Proceedings of The Physiological Society

The Biomedical Basis of Elite Performance 2016 (London, UK) (2016) Proc Physiol Soc 35, PC15

Poster Communications

Does age affect motor sequence learning ability?

M. K. Fleming1, N. Lazarus1, D. Newham1

1. Centre of Human and Aerospace Physiological Sciences, King's College London, London, United Kingdom.

  • Fig. 1. A. Onset time (OT) area under the curve (arb. units) as a function of age of participant. Values <24 indicate learning of the movement sequence. B. Age of participant as a function of OT area under the curve grouping (1= excellent learning: OT AUC <10, 5 = no learning: OT AUC >24), showing a spread of ages for each grouping.

Healthy ageing is typically associated with a decline in cognitive and motor abilities and older adults may show reduced or slower motor sequence learning than younger adults (Boyd et al., 2008; Zimerman et al., 2013). This study aimed to examine the effect of age on an explicit motor sequence learning task. Healthy adult humans (n=25) aged 25-85 years performed a motor sequence learning task with the non-dominant (left) hand requiring movement of a computer mouse from a central square to illuminated targets on a computer monitor. Participants were informed of the presence of a repeated sequence of movements and encouraged to anticipate target appearance. After familiarisation, a sequence of 10 movements was repeated 25 times followed by a random sequence. Onset time (OT) was recorded as the time from target illumination to the cursor leaving the central square. Initial OT (i.e. reaction to target illumination) did not differ between older (>50 years) and younger (< 45 years) adults (t-test, p = 0.38) and there was no correlation between age and initial OT (Pearson correlation, p = 0.13). OT area under the curve (OT AUC) was significantly better for younger adults than older (p = 0.04) and there was a significant moderate correlation between age and OT AUC (Fig. 1A, p = 0.01) suggesting reduced rate of learning with age. However, when OT AUC was divided into bandwidths of functional equivalence (Lazarus and Harridge, 2010) using five categories (1 = OT AUC < 10, 2 = 10-15, 3 = 15-20, 4 = 20-24, 5 >24) a spread of ages across each category can be seen (Fig. 1B). There was no difference between younger and older adults for the specificity of sequence learning (OT difference between trained and untrained sequence, p = 0.38). These results suggest that motor reactions and sequence learning with the non-dominant hand may not be impaired in healthy older adults and highlights the complexity of the relationship between age and motor function.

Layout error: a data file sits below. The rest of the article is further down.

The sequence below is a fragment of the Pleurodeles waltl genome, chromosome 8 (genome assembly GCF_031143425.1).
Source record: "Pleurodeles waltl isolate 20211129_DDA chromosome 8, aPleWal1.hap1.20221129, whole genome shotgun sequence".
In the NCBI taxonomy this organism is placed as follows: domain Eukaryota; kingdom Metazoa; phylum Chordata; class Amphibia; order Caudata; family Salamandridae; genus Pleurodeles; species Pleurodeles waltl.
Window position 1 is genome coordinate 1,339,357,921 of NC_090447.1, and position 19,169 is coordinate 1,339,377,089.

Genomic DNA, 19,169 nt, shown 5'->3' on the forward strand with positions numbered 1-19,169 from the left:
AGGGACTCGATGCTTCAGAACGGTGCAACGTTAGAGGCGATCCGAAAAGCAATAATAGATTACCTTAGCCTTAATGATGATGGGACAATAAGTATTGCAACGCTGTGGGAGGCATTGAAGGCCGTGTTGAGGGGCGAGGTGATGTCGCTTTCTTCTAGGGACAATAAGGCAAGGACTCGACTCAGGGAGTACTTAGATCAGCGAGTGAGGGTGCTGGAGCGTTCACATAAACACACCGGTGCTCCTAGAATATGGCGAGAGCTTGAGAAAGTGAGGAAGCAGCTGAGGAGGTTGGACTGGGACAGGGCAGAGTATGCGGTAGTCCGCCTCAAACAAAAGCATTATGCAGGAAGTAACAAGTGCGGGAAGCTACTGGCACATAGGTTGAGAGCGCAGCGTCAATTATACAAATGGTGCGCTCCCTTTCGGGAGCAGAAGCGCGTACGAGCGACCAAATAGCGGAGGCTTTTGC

Where applicable, experiments conform with Society ethical requirements